A slow start and disappointing results have given the Wild a dose of reality to start the season, but despite an aging, declining roster, GM Bill Guerin’s willingness to give youth and successful AHL talent a chance can pay dividends down the line.
Bill Guerin|Bruce Kluckhohn/NHLI via Getty Images
In the first home game of what is shaping up to be a very long season, Minnesota Wild GM Bill Guerin watched his team get dismantled by the Pittsburgh Penguins. And he watched with mixed feelings as Sam Lafferty, a fourth-round pick from way back in 2014, scored the first goal and earned the first two assists of his NHL career, and Adam Johnson, a college player who signed with the Penguins as an undrafted free agent in 2017, scored his first NHL goal and added an assist.
Guerin knew both players well. As the former assistant GM of the Penguins and the GM of their Wilkes Barre-Scranton farm team, Guerin was a huge factor in the acquisition and development of both players. For that matter, he had a hand the likes of Matt Murray, Conor Sheary, Bryan Rust and Zach Aston-Reese going from marginal and little-known prospects to solid NHL contributors, first as the Penguins’ development coach, then as assistant GM.
“I had a lot of pride in seeing guys like Lafferty and Adam Johnson score goals and succeed,” Guerin said. “Well, maybe not in our home opener…These guys are really good hockey players. We were never afraid to call those guys up and (coach) Mike Sullivan was never afraid to play them.”
When a team changes GMs, it’s usually for a pretty good reason, which means there aren’t too many times you’re walking into an ideal situation. That is most certainly the case for Guerin, who walks into something of a mess, much of which was created by Paul Fenton, a hire that actually seemed like a pretty good idea at the time. With Kevin Fiala a healthy scratch for the Wild in their 4-2 loss to the Toronto Maple Leafs Tuesday night, coach Bruce Boudreau has officially scratched each of Fenton’s key acquisitions – Ryan Donato, Victor Rask and Fiala – at least once this season.
The Wild are looking old and slow and in a sport that sells hope above all else, business is not exactly booming in Minnesota. All things point to another very long non-playoff year for the Wild, partly because of their talent level and because they play in the NHL’s version of the Group of Death known as the Central Division. “I don’t have the answer for that,” coach Bruce Boudreau said of his plodding veteran group. “It’s what we have. They’ve got to play. I wish I had a magic potion to make everybody faster, but I don’t.”
With the Wild, Guerin does not have the same luxury of being able to call up a farmhand to press for a spot in the lineup as he did in Pittsburgh, an organization that, aside from their ridiculous level of elite talent, was masterful in developing excellent support players despite not having any high draft picks. There is Kirill Kaprizov, who recently became the youngest player in KHL history to score a combined 100 regular-season and playoff goals, but he won’t be around until next season. Matthew Boldy, a winger the Wild took in the first round in 2019, is a freshman in college.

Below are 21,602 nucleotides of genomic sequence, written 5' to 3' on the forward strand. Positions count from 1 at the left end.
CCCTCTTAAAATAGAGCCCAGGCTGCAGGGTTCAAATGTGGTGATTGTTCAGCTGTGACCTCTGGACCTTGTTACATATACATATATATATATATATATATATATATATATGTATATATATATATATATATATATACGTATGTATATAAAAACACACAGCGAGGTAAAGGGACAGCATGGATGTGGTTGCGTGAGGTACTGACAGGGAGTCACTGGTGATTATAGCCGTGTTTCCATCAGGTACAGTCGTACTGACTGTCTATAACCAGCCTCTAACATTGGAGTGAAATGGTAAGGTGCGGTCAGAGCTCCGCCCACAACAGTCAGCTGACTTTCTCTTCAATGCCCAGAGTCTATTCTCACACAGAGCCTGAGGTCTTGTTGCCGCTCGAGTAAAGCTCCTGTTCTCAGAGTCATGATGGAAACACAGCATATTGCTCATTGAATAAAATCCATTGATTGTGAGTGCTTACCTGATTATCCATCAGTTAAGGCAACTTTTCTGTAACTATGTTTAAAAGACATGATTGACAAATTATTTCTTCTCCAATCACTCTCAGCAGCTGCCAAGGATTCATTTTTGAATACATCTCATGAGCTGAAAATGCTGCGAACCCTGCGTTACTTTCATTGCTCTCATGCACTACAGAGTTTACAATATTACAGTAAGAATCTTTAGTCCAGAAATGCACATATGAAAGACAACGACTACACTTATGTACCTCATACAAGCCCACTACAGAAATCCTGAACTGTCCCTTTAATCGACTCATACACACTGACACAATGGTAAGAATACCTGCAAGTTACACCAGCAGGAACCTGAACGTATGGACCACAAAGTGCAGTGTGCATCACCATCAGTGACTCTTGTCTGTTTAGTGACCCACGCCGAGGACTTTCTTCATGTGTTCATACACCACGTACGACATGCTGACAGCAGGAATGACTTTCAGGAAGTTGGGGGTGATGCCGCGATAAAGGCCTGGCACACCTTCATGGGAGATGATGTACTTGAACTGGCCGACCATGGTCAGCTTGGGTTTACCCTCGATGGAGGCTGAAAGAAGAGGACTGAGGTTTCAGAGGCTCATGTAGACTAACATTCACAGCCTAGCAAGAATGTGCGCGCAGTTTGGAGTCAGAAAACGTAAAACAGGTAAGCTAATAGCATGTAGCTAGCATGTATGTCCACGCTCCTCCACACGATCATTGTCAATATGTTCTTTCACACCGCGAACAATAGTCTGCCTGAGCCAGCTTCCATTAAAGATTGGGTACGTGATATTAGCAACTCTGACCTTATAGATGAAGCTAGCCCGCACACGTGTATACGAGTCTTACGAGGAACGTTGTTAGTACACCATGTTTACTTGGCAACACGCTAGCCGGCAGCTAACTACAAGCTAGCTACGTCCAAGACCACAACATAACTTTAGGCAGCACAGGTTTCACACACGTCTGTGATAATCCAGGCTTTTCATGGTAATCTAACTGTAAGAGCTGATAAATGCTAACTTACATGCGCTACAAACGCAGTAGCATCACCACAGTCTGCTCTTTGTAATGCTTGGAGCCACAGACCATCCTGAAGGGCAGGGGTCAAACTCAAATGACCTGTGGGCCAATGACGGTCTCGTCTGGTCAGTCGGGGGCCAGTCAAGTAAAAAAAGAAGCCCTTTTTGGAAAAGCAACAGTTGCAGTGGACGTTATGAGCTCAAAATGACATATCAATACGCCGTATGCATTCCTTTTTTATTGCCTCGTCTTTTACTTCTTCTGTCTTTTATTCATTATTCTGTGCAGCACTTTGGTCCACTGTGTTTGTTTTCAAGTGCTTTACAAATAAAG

But Kaprizov is exactly the kind of player Guerin needs for his team, a later-round pick who can come into the lineup and make a positive contribution. Guerin is going over to Russia to meet him in early December. Kaprizov has made it clear he wants to be in the NHL next season with the Wild. Then there is Gerald Mayhew, a 26-year-old who played four years of college hockey and three more in the minors on an American League deal before he signed his first NHL contract (on a deal that Fenton negotiated) in May. Mayhew scored his first NHL goal in his first NHL game.
“I want (the young players) to know that it’s OK to do it, you don’t have to wait your turn,” Guerin said. “You have to have a reward-based system where if you’re playing well and there’s an open spot in Minnesota, you’re going to get called up. Gerry Mayhew almost made the team out of camp. He went down to Iowa and he was our best player down there. We had an opening, he’s up. And he’s going to be put in a position to succeed. Now it’s up to him to go out and take that opportunity and make something happen.”
But it’s pretty clear Guerin faces a fairly monumental task here. There is a temptation to come in and change everything when you’re new, but Guerin is also faced with a few hard realities. As Boudreau said, the Wild are essentially stuck with the players they have. For the record, on the topic of Boudreau, Guerin said, “Bruce has been around a long time. He’s a good coach, he’s a good person and we have developed a pretty good relationship, but this is a feeling out process still and we’re all under evaluation all the time. I’ve got to let this play out and give these people an opportunity. They’re good people, good hockey guys, and they deserve that.”
It actually makes sense. The Wild are going nowhere this year and it probably doesn’t make sense to bring someone else in just for the sake of making a change, unless of course, things go off the rails in a big way. Boudreau is in the last year of his deal, so the thinking is he’ll be able to at least coach out his contract.
“It’s one of those things where I want to give this team as much of an opportunity to show me what they have as possible,” Guerin said. “We’re still in that evaluation process. I want them to know I have confidence in them and they should have confidence in themselves. If we play together, play as a team, we can beat anybody.”
Want more in-depth features, analysis and an All-Access pass to the latest content? Subscribe to The Hockey News magazine.